• Linda
    April 01, 2014 - 18:22

    I wish Mr. Crosbie success in this case. The majority of people do not understand what it is like to have a severe life changing moose accident. Speed was not a factor, distraction was not a factor. In a split second, yes, a split second, my life changed forever!!!!!! Nursing career gone, unbearable pain, family affected, finances affected. Please do not make a judgment unless you can walk in my shoes.

  • Lucy
    April 01, 2014 - 17:50

    I have said from day one , Until it happens to you You never know If you lost a love one If one of. your family members ends up in a wheel chair If your love one hit a a moose you have different story

  • Duffy
    April 01, 2014 - 16:41

    In my humble opinion this is all about Lawyers and getting taxpayers money (the deep pocket)........... Look at how much Ambulance Chasers have made in the past on suits - not that this may be one. Hopefully the decision will be made on the facts and not the sorrow we all feel for the people that crashed into a Moose and were injured.

  • Yo mama
    April 01, 2014 - 02:54

    This belongs in the comics section. Nonsense.

  • Wendy
    March 31, 2014 - 21:45

    Neil, there is a major difference between a moose and a rabbit jumping onto the road, say 1000 lbs!! This lawsuit is not about a financial gain to those affected, it is about the government realizing the need to put barriers in place for the safety of their people and animals! New Burnswick along with Jasper and Banff National Parks have these barriers in place and work quite well! In does not prevent all vehicle and animal accidents, they have minimalized them. As someone who has been affected by losing a loved one to a moose-vehicle collision, I see the need for these safety barriers to be put in place.

  • Neil
    March 31, 2014 - 15:10

    So if I beat up my front bumper hitting a rabbit can I sue the government to get it paid for?? Pretty sure I probably had whiplash too when it happened.... These law suits are simply unnecessary. I can't see how you can blame someone for a moose jumping out into the road as you drive by. It is a very unfortunate incident and the consequences are very real but I don't think anyone can be blamed. You would have to go back to the beginning when the number of licences were limited. You would be looking at suing years and years of governments....simply not necessary at all.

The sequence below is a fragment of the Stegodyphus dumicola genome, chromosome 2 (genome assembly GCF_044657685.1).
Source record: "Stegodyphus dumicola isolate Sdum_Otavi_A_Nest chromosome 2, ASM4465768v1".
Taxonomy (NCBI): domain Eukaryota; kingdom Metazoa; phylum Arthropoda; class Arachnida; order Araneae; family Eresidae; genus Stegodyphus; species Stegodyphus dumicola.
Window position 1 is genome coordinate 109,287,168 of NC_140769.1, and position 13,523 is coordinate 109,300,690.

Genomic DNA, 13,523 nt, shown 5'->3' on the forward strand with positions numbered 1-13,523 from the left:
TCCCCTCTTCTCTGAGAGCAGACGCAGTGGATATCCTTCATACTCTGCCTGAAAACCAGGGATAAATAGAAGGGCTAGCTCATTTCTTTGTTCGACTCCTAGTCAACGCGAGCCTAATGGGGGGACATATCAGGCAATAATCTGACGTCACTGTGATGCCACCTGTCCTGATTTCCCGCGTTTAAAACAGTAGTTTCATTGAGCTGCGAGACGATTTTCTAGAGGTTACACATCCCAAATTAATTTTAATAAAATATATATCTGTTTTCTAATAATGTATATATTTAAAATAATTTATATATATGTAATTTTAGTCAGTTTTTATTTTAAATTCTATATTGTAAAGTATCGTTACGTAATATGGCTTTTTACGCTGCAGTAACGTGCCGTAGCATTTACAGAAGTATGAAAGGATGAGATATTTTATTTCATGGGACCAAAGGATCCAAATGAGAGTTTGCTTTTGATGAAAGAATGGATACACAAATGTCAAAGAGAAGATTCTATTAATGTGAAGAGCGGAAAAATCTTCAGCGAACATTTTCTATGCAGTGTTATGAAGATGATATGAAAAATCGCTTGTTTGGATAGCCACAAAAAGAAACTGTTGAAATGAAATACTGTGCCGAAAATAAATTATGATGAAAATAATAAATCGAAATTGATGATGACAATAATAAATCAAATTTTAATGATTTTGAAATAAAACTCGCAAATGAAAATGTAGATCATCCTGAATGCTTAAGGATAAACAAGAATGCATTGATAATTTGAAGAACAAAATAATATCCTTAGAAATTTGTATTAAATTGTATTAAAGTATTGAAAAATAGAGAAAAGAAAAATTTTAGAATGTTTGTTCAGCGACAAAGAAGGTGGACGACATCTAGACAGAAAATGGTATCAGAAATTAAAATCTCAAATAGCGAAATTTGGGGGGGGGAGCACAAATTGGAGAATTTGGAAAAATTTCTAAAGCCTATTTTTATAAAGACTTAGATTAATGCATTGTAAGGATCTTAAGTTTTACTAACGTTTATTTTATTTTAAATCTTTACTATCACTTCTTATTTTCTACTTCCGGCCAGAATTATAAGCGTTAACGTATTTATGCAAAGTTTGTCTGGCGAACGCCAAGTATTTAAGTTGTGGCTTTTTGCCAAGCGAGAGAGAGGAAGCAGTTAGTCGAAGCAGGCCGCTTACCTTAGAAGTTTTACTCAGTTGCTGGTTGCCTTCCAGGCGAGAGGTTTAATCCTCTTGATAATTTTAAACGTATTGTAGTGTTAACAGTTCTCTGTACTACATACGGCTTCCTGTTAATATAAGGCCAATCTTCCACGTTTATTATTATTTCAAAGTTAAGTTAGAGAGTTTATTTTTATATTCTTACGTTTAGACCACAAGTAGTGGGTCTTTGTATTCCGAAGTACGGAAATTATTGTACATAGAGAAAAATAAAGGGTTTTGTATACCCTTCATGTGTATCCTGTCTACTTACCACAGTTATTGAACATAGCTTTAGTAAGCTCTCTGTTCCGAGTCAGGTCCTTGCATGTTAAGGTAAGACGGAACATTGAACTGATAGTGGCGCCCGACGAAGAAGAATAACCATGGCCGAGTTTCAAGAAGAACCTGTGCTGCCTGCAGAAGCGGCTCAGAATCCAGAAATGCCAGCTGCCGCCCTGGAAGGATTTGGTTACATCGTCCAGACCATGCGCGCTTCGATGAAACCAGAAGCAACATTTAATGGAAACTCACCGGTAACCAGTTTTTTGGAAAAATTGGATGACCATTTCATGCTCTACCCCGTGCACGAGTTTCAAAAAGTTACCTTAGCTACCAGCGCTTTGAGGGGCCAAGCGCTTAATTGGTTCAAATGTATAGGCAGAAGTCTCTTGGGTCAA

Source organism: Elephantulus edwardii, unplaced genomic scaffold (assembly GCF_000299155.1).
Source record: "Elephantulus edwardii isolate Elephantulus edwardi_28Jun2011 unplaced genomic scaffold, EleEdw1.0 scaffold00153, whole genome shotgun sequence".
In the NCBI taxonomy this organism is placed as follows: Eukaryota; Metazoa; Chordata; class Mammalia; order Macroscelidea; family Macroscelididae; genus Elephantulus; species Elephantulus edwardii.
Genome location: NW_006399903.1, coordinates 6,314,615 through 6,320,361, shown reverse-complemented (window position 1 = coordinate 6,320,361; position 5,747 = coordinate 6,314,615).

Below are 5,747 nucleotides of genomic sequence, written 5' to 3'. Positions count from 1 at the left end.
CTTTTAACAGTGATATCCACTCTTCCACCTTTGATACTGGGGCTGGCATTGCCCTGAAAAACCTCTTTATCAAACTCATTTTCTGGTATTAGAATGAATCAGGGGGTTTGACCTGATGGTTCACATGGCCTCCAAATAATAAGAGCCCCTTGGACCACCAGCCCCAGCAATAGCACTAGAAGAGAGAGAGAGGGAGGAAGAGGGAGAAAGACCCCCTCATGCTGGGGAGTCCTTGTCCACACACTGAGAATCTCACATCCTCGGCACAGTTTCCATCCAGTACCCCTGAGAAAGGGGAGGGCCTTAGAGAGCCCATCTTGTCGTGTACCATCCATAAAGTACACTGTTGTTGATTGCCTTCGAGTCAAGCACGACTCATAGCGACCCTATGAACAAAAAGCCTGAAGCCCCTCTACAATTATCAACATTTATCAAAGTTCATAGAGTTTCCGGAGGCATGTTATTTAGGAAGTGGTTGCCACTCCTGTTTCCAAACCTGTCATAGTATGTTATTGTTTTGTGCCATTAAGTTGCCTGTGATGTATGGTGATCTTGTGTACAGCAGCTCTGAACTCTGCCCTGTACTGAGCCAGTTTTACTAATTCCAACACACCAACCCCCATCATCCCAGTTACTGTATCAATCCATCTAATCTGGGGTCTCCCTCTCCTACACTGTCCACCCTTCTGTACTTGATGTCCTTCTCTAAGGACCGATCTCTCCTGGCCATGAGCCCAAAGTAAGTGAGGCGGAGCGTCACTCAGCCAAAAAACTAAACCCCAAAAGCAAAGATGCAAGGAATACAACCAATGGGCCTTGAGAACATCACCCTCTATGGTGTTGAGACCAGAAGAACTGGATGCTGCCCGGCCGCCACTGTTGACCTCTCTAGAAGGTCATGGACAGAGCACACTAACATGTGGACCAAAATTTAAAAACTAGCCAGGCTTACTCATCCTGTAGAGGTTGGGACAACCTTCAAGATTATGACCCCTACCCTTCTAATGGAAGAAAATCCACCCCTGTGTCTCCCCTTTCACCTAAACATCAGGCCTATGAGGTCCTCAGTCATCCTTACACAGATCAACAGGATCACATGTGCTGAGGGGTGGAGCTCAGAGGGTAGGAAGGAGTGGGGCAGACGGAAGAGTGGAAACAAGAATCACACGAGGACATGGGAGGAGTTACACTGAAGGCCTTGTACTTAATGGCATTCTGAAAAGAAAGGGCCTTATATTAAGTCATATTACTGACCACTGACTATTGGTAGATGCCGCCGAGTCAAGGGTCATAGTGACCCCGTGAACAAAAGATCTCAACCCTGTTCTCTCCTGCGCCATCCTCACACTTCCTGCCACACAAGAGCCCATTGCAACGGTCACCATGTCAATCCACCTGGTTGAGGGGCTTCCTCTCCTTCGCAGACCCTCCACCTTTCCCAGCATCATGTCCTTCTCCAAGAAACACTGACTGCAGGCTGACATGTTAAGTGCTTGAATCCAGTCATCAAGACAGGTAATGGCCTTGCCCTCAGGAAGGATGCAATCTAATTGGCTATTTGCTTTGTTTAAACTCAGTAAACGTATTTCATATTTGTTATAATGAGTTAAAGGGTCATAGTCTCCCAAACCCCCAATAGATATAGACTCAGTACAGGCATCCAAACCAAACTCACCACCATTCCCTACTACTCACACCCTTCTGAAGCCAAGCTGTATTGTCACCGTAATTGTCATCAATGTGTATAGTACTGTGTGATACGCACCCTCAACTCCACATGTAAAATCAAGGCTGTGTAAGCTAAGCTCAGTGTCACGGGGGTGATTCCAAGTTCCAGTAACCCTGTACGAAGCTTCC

• Neil
    March 31, 2014 - 15:09

    So if I beat up my front bumper hitting a rabbit can I sue the government to get it paid for?? Pretty sure I probably had whiplash too when it happened.... These law suits are simply unnecessary. I can't see how you can blame someone for a moose jumping out into the road as you drive by. It is a very unfortunate incident and the consequences are very real but I don't think anyone can be blamed. You would have to go back to the beginning when the number of licences were limited. You would be looking at suing years and years of governments....simply not necessary at all.

  • Angus
    March 31, 2014 - 14:31

    If this lawsuit goes all the way to the SC and Ches Crosbie wins then the laws preventing workers' from suing should receive the same treatment before the courts.

  • Angus
    March 31, 2014 - 14:29

    If this lawsuit goes all the way to the SC and Ches Crosbie wins then the laws preventing workers' from suing should receive the same treatment before the courts.

  • Don
    March 31, 2014 - 13:54

    Mr. Crosbie should be paying for this ridiculous case out of his own resources, not wasting working taxpayers' money. Certainly my heart aches for those who are victims of a moose/vehicle collision, but what Mr. Crosbie is looking for is not reasonable or sensible.

    • Joe
      March 31, 2014 - 14:47

      Mr. Crosbie isn't looking for anything. His clients are. And no one put a gun to their heads to pony up for the lawsuit. I don't necessarily agree that they have a case, but it's certainly their case to make.

  • Jeffrey
    March 31, 2014 - 11:01

    This man thrives on attention and always being right; rather he "thinks" he's always right.

  • Lee Gality
    March 31, 2014 - 10:06

    New law? If the Executive decided to buy an MRI instead of a fence, how can that ever be decided after the fact to have been negligence? Governments prioritize. When their priorities are deemed to be offside the electorate, they are defeated, not sued. Paul Martin made drastic cuts and Jack Layton accused him of having caused the deaths of homeless people by his cuts. Martin was defeated. If a class action like this is successful, the current government will likely have to decide NOT to spend money somewhere else, which, in two or three governments hence, may then very well be the subject of another class action.

  • Fred
    March 31, 2014 - 09:30

    Solution. Round up all the moose and send them back to New Brunswick. Stop wasting our tax $$$$$$$ on such trivial nonsense.